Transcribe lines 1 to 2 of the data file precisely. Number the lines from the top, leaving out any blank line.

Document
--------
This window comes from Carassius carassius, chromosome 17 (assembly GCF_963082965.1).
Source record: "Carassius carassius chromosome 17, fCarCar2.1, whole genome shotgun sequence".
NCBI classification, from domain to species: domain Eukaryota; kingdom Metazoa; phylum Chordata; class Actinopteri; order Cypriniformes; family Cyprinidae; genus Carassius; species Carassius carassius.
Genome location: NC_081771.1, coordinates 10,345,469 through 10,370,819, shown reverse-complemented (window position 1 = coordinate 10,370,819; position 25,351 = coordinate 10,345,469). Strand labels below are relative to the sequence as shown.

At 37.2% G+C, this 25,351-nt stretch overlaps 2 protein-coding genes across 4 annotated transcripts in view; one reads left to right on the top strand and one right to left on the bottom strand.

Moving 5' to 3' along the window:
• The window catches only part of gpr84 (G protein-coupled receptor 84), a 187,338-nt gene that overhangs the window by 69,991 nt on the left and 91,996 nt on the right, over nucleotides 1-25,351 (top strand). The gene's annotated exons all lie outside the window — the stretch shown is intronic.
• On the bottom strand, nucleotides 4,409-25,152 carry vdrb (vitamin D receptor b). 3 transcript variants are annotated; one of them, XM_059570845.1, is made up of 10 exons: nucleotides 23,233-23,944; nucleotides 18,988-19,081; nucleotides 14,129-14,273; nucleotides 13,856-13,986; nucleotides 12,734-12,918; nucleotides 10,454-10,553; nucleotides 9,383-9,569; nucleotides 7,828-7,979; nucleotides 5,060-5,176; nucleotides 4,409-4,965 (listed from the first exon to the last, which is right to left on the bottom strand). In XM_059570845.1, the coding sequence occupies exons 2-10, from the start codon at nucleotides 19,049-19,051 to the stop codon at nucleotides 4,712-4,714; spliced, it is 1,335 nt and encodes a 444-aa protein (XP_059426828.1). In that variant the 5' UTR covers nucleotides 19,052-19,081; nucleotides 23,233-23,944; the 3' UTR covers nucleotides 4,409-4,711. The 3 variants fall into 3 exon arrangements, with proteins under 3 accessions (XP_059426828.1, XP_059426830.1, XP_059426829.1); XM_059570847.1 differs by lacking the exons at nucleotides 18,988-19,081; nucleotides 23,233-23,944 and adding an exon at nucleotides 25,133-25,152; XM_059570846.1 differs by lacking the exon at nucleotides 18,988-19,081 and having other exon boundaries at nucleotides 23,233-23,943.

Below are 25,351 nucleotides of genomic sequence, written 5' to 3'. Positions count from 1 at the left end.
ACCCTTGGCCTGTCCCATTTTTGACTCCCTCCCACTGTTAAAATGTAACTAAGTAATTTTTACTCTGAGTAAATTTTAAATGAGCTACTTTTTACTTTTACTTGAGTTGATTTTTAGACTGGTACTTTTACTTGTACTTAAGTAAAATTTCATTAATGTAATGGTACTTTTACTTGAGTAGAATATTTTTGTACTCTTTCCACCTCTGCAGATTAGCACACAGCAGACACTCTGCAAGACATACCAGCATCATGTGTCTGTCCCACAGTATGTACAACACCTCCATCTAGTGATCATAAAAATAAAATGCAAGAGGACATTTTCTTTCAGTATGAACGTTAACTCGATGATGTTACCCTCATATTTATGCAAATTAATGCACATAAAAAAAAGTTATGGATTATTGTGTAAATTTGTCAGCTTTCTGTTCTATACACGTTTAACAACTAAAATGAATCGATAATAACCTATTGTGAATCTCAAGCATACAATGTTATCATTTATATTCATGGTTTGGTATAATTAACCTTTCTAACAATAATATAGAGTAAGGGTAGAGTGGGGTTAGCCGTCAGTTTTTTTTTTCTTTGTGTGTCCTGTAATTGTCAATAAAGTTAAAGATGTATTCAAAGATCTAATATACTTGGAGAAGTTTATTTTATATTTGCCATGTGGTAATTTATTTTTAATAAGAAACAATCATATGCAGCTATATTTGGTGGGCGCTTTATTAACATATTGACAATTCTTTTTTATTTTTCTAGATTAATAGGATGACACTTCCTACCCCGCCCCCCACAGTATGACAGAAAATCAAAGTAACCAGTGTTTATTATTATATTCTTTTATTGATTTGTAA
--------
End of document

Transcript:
This window comes from Carassius carassius, chromosome 17 (assembly GCF_963082965.1).
Source record: "Carassius carassius chromosome 17, fCarCar2.1, whole genome shotgun sequence".